Timeshare Contracts and Redress – a Brief Introduction by David PartingtonDavid Partington
This is a brief introduction to what is a hugely complex topic, defending liability under seeking redress in respect of timeshare contracts. Before I do that, I need to explain two matters. One is the central “mischief” of timeshare contracts. The second is the structure of such contracts.
The central mischief is that clients find themselves bound to very long contractual obligations with no express “exit” provisions, although there are various policies which some companies say they operate in cases of extreme hardship, old age (say 75) or death. At the same time the client is bound to pay an annual management fee in the nature of a service charge, whether or not they are able to access the scheme, whether because of lack of availability of desired holidays or because of ill health and inability to travel for whatever reason. In my experience a standard annual charge is around the £1,500 mark.
The structure of the contracts follows a standard pattern. The actual contract is brief, never more than one page of small print. On the reverse there are standard form terms and conditions. These terms and conditions incorporate by reference hugely complicated documentation which ties the clients into, for example, the dense articles of association of a company limited by guarantee, or the constitution of an unincorporated association, plus a management company agreement and a trust deed.
The standard response to alleged liability under the contracts is an action in misrepresentation. However, there are a number of problems with such defence. One is simply the difficulty of proof where there are oral representations which are countered by express and contrary statements in the documents. But also there is often the issue of limitation of actions. Misrepresentation actions are subject to a six year limitation period. This is a problem because timeshare purchasers display a classic pattern of only realising what they have signed up to, or of growing dissatisfaction with the service, over time. So the remedy as such is timed out for purchases before 2011.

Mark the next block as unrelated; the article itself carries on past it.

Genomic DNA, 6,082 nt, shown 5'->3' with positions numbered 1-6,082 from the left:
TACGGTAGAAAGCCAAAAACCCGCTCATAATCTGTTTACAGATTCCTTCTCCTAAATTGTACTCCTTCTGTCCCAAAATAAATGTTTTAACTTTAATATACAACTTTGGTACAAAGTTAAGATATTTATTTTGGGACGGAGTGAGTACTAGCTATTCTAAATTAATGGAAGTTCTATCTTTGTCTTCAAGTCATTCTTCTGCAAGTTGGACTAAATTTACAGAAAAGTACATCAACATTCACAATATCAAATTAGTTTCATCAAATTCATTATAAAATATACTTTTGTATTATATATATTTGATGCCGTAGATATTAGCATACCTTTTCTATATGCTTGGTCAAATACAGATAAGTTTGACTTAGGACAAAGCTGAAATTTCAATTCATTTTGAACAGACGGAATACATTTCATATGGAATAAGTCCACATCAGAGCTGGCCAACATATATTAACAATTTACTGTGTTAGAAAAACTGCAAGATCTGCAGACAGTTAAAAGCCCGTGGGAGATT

A purchaser may still have a right of recourse, although it is a purely defensive one in the sense that it seeks to strike down the offending contract (or the material parts of it) but does not yield damages.
In my view these contracts (or material parts of them) can be attacked under the Unfair Terms in Consumer Contracts Regulations 1994 – 1999 (“the UTCCRs). The UTCCRs implemented EU Directive 93/13/EEC. Although they have now been replaced by the Consumer Rights Act 2015, the majority of timeshare contracts which I see are subject to these Regulations.
But there is a problem because of the curious way in which the Directive and the UTCCRs are worded. In particular, Article 6(2)(a) provides:
(2) In so far as it is in plain intelligible language, the assessment of fairness of a term shall not relate–
(a) to the definition of the main subject matter of the contract, or
(b) to the adequacy of the price or remuneration, as against the goods or services supplied in exchange.
Thus, in broad terms the UTCCRs seem to exclude the consideration of the “main subject matter of the contract” – the so called “core terms.” This was considered in detail by Kitchen J. in Office of Fair Trading v Ashbourne Management Services Limited  EWHC 1237 (Ch).
Ashbourne carried out management services for a large number of gyms. The Ashbourne contracts imposed a minimum membership period of between one and three years on members. The case is complex, but essentially the judge found that the minimum membership requirement was a so called “core term” of the contract, because it defined the period during which the member was entitled to use the gym’s facilities and, in return, had to pay a set monthly subscription. However, the judge then went on to hold that regulation 6(2)(a) only precluded the assessment of the fairness of a term by reference to the definition of the main subject matter of the contract; it did not preclude the assessment of the fairness of the term on other grounds. The judge based this distinction on his interpretation of the House of Lords’ statement in Director General of Fair Trading v. First National Bank  UKHL 52 that this regulation should be given no wider an interpretation than strictly necessary.